Guest wrote:
Quote:
I don't really understand how it all works. I've read loads of stuff but I can't seem to get it. Like an example on one of the websites suggested is: "wbn ra m pt" but how do you learn what that means in english?


That's an easy one. It simply says: "The sun rises in the sky" (wbn = to rise, r' = [the] sun, m = in, pt = [the] sky). It follows the basic syntax of ancient Egyptian: verb + noun + prepositional phrase (with its object).

Guest, hieroglyphs represent a fully developed language with its own syntax, grammar, and vocabulary. Therefore, learning ancient Egyptian hieroglyphs is the same as learning any foreign language, ancient or modern. It's trickier than usual for several reasons: 1) No one has spoken it in many centuries and so it can never be fully understood anymore (many finer points are still hotly debated); 2) For us Westerners the comfortable alphabet is absent and is replaced by a phonetic ideogramic structure (which people speaking modern Semitic languages would find more familiar, or even the Chinese); and 3) The grammatical structure and syntax are very different from most Western languages that we speak.

Don't let anyone try to fool you into thinking it's easy. Studying hieroglyphs is not. But it is fun, and as long as you keep at it and continue to push yourself, it opens a whole new world for you. Just imagine how much more meaningful museum artifacts will be to you when you can actually start reading their inscriptions!

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ellie-asthenia
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PostPosted: Wed May 23, 2007 5:31 pm    Post subject: Reply with quote

This is "guest" I just made an account on here.

Thanks for all the help.
So basically, there are certain codes you need to remember?
for example if you wanted to spell "above" you wouldn't just use the A,B O, V, E glyphs? Because on a site I'm looking at it says the glyphs "Hry" make up above, which is apparently this:.
That's the thing I don't understand, why is 'hry' used, and how do you know to use those specific glyphs? Is it just something you learn in time? I hope I'm making sense and not annoying people with all my questions, you see I'm trying to really start learning, because I'm young, if I can learn as much as possible now, it will be easier for me in the future.
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PostPosted: Wed May 23, 2007 6:23 pm    Post subject: Reply with quote

ellie-asthenia wrote:
This is "guest" I just made an account on here.

Welcome to the forum, ellie-asthenia. Thanks for joining us here! Very Happy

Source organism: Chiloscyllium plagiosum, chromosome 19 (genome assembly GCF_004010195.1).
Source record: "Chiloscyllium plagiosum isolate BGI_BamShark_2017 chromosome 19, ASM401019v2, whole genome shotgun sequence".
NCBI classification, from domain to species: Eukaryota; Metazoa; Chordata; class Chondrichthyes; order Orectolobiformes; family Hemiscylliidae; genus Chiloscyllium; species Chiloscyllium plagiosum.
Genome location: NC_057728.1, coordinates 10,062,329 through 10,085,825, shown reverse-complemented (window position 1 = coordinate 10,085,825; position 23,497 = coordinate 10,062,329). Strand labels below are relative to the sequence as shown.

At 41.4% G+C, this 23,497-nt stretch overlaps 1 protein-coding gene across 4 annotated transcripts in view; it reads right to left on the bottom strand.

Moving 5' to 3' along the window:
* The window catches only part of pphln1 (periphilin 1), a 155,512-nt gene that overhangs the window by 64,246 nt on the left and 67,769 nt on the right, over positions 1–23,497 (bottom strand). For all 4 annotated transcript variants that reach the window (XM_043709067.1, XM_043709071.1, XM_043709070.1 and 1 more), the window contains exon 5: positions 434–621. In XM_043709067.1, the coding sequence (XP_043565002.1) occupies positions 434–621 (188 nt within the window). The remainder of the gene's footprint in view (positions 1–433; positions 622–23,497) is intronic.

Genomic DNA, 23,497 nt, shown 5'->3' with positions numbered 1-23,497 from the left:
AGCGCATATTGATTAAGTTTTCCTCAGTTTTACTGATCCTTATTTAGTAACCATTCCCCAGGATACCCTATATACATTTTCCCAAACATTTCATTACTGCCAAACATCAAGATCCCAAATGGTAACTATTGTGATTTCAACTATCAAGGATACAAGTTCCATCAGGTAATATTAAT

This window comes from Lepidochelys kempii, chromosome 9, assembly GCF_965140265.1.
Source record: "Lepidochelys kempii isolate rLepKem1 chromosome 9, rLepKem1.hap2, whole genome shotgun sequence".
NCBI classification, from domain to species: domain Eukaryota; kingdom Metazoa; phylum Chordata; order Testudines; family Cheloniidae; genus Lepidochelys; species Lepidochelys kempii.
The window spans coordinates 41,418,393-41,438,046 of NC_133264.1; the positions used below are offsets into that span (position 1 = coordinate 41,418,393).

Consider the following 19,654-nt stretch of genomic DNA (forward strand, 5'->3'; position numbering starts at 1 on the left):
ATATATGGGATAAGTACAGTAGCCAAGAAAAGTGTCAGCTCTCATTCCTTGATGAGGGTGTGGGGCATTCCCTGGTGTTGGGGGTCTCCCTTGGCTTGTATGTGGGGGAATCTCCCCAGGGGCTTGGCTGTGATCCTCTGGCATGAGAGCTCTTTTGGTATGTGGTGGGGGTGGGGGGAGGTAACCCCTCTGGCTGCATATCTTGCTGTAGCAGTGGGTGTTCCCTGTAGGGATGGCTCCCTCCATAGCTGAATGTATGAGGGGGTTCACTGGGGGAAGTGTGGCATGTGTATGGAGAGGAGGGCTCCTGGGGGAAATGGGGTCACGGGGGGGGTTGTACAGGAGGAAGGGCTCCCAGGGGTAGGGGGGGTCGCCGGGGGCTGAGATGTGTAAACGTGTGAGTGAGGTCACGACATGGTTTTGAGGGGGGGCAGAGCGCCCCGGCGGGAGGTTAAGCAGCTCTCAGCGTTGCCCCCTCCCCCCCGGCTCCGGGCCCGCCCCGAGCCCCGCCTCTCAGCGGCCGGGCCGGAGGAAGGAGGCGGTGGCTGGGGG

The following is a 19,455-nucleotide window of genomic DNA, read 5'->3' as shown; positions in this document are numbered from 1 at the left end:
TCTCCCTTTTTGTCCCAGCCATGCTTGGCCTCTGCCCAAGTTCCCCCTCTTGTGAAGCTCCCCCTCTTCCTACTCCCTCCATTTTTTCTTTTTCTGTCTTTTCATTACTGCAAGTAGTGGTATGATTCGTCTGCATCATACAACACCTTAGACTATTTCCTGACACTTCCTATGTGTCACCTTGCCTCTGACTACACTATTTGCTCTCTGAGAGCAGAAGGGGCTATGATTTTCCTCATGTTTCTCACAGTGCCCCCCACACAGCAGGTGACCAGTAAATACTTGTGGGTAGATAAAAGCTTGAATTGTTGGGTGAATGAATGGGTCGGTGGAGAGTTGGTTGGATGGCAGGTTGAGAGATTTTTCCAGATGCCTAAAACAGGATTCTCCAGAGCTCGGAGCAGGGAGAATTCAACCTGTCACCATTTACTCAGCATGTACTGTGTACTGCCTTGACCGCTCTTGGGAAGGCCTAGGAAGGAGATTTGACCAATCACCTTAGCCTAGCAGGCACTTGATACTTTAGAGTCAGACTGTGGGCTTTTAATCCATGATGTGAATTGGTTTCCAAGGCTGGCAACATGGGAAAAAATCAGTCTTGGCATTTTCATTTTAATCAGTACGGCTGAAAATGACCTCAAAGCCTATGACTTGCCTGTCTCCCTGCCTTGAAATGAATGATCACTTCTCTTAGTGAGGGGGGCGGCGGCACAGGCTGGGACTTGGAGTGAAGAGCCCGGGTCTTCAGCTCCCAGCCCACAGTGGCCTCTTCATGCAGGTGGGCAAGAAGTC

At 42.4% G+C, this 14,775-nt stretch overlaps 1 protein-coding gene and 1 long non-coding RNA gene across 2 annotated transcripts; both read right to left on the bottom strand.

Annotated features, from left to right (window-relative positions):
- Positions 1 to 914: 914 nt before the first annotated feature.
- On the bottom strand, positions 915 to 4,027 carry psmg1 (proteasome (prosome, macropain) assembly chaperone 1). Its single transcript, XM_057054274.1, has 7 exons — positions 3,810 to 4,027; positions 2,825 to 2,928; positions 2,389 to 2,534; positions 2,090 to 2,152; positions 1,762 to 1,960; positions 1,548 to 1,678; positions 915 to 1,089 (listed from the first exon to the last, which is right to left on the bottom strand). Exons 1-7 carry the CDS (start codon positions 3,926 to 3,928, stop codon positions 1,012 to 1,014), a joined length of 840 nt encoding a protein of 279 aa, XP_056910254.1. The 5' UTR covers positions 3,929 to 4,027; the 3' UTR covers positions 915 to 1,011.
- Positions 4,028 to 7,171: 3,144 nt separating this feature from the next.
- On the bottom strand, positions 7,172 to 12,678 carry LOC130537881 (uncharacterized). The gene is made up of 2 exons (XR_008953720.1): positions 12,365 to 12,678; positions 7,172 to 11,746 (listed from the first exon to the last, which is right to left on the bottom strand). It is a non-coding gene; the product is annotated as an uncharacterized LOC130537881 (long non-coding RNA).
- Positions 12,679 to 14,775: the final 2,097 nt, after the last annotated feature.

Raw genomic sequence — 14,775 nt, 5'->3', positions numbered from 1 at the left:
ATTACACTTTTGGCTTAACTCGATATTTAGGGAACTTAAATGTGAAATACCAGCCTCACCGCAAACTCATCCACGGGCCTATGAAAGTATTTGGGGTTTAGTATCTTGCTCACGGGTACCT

ellie-asthenia wrote:
So basically, there are certain codes you need to remember?
for example if you wanted to spell "above" you wouldn't just use the A,B O, V, E glyphs? Because on a site I'm looking at it says the glyphs "Hry" make up above, which is apparently this:.
That's the thing I don't understand, why is 'hry' used, and how do you know to use those specific glyphs?

The English word 'above' in the ancient Egyptian language is pronounced 'hry' (linguists may add an 'e' or an 'o' inbetween the h and r to make it easier to say, though), that's why the hieroglyphs are spelling out hry. The head glyph in your picture sounds out 'hr,' the mouth glyph beneath the head is another 'r' which is just used to emphasise the r in the hr head glyph. The two strokes sound out the 'y' at the end. I'm not sure if the last glyph is spelling out the word further or is a determinative (picture used at the end of a word to further explain its meaning), but Kmt_sesh probably has a much better idea.

ellie-asthenia wrote:
I hope I'm making sense and not annoying people with all my questions, you see I'm trying to really start learning, because I'm young, if I can learn as much as possible now, it will be easier for me in the future.

You're not annoying anyone with your questions. Hieroglyphs are difficult to learn regardless of your age, but as Kmt_sesh says, it's a very rewarding challenge. I don't mind helping you any way I can.
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PostPosted: Wed May 23, 2007 6:58 pm    Post subject: Reply with quote

Quote:
The English word 'above' in the ancient Egyptian language is pronounced 'hry' (linguists may add an 'e' or an 'o' inbetween the h and r to make it easier to say, though), that's why the hieroglyphs are spelling out hry


so I take it the hard part is remembering how to write the egyptian version of a word e.g remembering 'above' is 'hry'. that's the bit I'm gonna struggle with